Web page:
The Big Four in Q4: Where Did the Holding Groups Find Growth?

Tim Cross 02 March, 2022 

When VideoWeek started profiling the big four holding groups’ quarterly earnings in April last year, the results were marked by a “cautious return to optimism”. Some brand sectors which had paused spending at the start of the pandemic had started to advertise again. All of the big four – WPP, Publicis, Omnicom and IPG – posted low organic year-on-year growth. A few dared to forecast positive growth across the whole of 2021.

Now nearly one year on, the picture is very different. Not only have all four agency groups fully recovered from the pandemic and beaten their early expectations for 2021, they’re now all forecasting mid-single digit growth for this year too. This represents a significant turnaround from pre-pandemic years, when growth was sometimes hard to come by.

But where exactly are the agency groups finding this growth, and where are they investing for the year ahead? Here’s are breakdown of the big four’s earnings:

IPG leads the way in organic growth, Omnicom becomes the biggest of the big four

After a few months in which the holding groups’ figures for year-on-year organic growth varied wildly, this changed in Q3, when the spread was just 4.5 percentage points.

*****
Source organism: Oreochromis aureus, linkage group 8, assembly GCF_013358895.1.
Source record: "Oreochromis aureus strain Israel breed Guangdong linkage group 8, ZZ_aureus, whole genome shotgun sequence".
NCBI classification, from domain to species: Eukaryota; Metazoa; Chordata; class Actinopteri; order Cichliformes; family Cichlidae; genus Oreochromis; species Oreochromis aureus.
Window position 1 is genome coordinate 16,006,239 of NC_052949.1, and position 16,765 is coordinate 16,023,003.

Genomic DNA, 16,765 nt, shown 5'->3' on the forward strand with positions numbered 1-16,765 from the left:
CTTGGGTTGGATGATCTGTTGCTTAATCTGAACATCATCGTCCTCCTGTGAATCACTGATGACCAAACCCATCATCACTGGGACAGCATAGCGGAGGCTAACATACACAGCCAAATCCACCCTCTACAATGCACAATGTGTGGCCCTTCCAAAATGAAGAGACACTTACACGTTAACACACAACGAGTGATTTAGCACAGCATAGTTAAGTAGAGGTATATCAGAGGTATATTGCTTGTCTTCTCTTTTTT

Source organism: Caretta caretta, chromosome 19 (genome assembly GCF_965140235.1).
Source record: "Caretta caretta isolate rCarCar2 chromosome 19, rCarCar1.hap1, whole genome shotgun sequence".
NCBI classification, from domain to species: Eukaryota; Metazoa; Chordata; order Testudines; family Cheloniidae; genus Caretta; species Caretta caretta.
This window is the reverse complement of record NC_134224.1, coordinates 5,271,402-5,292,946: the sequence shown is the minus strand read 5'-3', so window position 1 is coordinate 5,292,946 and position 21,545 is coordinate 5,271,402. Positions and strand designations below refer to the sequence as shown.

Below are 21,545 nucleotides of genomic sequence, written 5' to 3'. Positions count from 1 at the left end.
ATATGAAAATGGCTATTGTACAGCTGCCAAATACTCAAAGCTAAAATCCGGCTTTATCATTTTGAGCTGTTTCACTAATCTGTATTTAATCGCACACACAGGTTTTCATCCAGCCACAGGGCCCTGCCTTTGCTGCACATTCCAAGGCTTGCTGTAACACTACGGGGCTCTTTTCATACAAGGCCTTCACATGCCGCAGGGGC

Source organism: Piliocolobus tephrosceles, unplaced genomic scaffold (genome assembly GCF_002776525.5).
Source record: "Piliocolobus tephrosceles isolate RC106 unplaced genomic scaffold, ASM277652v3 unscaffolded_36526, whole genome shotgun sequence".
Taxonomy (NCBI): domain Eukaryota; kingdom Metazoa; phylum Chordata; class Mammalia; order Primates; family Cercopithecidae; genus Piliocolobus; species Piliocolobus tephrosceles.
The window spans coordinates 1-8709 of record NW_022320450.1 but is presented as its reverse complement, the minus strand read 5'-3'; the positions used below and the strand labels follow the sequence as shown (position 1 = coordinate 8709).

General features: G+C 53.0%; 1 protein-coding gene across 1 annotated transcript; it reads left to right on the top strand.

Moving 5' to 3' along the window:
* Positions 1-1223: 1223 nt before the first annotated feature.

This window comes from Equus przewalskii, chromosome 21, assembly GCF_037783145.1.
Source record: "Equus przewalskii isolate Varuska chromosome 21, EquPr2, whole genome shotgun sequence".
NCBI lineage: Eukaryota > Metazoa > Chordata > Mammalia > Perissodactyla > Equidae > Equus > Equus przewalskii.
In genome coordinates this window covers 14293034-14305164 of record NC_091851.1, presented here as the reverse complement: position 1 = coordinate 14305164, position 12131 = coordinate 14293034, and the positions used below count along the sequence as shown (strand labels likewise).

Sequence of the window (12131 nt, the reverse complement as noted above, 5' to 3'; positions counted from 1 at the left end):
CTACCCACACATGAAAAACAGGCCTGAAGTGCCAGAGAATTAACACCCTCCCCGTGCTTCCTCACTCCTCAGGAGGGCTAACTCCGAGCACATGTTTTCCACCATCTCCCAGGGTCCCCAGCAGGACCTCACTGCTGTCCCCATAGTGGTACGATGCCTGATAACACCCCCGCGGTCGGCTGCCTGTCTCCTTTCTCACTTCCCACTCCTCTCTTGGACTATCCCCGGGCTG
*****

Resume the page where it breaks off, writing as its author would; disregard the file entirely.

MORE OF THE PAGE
The gap between first and last place became even narrower in Q4. IPG led the way, reporting organic growth of 11.7 percent for the quarter. WPP was next, reaching 10.8 percent like-for-like revenue minus pass-through costs. And Omnicom and Publicis were close behind, with 9.5 percent and 9.3 percent organic growth respectively.

In Q3, one of the major stories was Publicis claiming WPP’s crown as the largest holding group judged by market valuation. Now Omnicom has overtaken them both. Omnicom’s market cap is now over $17 billion, compared with Publicis and WPP which sit at $15.7 billion and $15.5 billion respectively (using current share prices and exchange rates).

Strong growth in non-US/EU markets

As has been the case in previous quarters, the agency groups were split over whether they found stronger growth in the US or Europe.

WPP and IPG were both generally stronger in the US than in Europe. WPP posted 11.7 percent growth in the US, compared to 9.9 percent in the UK and 3.4 percent in Germany. IPG meanwhile posted 12.1 percent growth in the US, compared with 6.2 percent in the UK and 6.0 percent in continental Europe.

For Omnicom the opposite was true. Organic growth reached 10.1percent in the UK and 12.7 percent for continental Europe, compared with 7.8 percent growth in the US.

Publicis was evenly split, posting equal growth for North America and Europe of 8.7 percent.

Unsurprisingly all of the holding groups posted their highest organic growth figures in markets outside the US and Europe.

Latin America stood out for Publicis and IPG, which posted 22.6 percent and 22.5 percent organic growth for the region respectively. And Asian markets continued to deliver strong results too – IPG recorded 22.5 percent growth in APAC, while WPP reached 13.6 percent organic growth in China.

Omnicom’s strongest growth was found in the Middle East and Africa, which reached 48.1 percent organic growth.

Data continues to deliver, experiential joins the party